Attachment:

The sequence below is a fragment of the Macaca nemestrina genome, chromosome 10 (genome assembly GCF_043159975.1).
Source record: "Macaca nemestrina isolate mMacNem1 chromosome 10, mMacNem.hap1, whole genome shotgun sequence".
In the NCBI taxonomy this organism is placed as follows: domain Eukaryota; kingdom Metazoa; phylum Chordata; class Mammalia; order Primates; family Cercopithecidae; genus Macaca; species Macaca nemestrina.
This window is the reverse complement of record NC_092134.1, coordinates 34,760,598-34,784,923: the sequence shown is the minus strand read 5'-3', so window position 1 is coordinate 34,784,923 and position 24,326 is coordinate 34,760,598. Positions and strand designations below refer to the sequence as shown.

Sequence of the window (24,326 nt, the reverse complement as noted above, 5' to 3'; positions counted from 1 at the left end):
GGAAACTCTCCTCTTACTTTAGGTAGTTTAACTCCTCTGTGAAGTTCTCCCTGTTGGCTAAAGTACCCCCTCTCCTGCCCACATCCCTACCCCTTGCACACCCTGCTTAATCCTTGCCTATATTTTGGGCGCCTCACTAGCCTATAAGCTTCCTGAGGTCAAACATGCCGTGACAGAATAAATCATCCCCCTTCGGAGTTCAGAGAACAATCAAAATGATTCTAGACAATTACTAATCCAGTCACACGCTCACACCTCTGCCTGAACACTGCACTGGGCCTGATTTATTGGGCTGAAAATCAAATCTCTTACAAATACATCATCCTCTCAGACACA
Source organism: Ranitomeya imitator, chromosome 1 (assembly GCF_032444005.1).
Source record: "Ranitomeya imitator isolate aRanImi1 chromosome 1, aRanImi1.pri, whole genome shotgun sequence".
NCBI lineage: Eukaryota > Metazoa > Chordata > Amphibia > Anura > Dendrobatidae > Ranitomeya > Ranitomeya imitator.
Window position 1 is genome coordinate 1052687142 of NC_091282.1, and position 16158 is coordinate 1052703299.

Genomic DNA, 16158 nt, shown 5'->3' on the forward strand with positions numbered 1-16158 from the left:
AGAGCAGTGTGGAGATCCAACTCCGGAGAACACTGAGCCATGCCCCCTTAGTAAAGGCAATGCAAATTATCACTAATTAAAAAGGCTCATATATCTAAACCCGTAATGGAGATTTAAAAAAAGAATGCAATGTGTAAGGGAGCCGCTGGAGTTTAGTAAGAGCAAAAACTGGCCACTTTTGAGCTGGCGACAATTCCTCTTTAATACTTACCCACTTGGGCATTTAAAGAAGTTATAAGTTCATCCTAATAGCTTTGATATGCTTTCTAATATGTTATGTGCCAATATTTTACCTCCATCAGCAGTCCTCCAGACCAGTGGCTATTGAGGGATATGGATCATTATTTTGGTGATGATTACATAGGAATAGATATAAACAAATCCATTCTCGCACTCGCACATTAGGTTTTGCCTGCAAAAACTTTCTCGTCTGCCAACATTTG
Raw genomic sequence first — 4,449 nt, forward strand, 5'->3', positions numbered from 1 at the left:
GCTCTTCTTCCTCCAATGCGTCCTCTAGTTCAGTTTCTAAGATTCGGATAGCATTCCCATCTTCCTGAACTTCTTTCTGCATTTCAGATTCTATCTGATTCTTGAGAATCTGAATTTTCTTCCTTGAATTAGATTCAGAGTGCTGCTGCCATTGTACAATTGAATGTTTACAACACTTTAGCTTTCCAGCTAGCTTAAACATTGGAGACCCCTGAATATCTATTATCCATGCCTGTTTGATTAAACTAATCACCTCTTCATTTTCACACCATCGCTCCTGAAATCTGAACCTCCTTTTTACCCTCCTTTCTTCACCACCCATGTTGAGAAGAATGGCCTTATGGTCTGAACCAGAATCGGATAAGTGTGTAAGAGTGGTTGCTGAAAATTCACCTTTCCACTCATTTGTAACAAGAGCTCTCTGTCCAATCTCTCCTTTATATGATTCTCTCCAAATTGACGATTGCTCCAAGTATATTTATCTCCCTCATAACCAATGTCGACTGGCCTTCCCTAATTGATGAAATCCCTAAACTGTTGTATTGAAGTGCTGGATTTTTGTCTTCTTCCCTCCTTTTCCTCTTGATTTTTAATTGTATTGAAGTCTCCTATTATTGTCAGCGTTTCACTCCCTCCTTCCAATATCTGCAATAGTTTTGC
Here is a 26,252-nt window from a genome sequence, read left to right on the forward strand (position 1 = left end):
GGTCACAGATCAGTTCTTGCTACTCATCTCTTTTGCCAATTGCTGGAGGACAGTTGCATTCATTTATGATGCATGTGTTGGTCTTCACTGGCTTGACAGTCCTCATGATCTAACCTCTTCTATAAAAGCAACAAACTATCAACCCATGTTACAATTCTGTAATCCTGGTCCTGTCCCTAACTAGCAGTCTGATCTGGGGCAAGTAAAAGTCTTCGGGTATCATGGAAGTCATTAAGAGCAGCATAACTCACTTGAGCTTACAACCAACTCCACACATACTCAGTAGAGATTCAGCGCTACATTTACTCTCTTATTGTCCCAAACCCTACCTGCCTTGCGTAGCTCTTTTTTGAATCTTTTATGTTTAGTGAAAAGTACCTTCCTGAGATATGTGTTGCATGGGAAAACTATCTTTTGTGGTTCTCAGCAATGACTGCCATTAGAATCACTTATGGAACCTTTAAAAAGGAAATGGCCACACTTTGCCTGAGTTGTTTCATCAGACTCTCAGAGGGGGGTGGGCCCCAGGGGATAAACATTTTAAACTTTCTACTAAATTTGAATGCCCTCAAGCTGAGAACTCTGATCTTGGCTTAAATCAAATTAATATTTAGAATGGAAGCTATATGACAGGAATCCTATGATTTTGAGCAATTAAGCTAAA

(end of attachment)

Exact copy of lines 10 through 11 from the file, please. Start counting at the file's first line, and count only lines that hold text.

Window position 1 is genome coordinate 1052687142 of NC_091282.1, and position 16158 is coordinate 1052703299.

Genomic DNA, 16158 nt, shown 5'->3' on the forward strand with positions numbered 1-16158 from the left: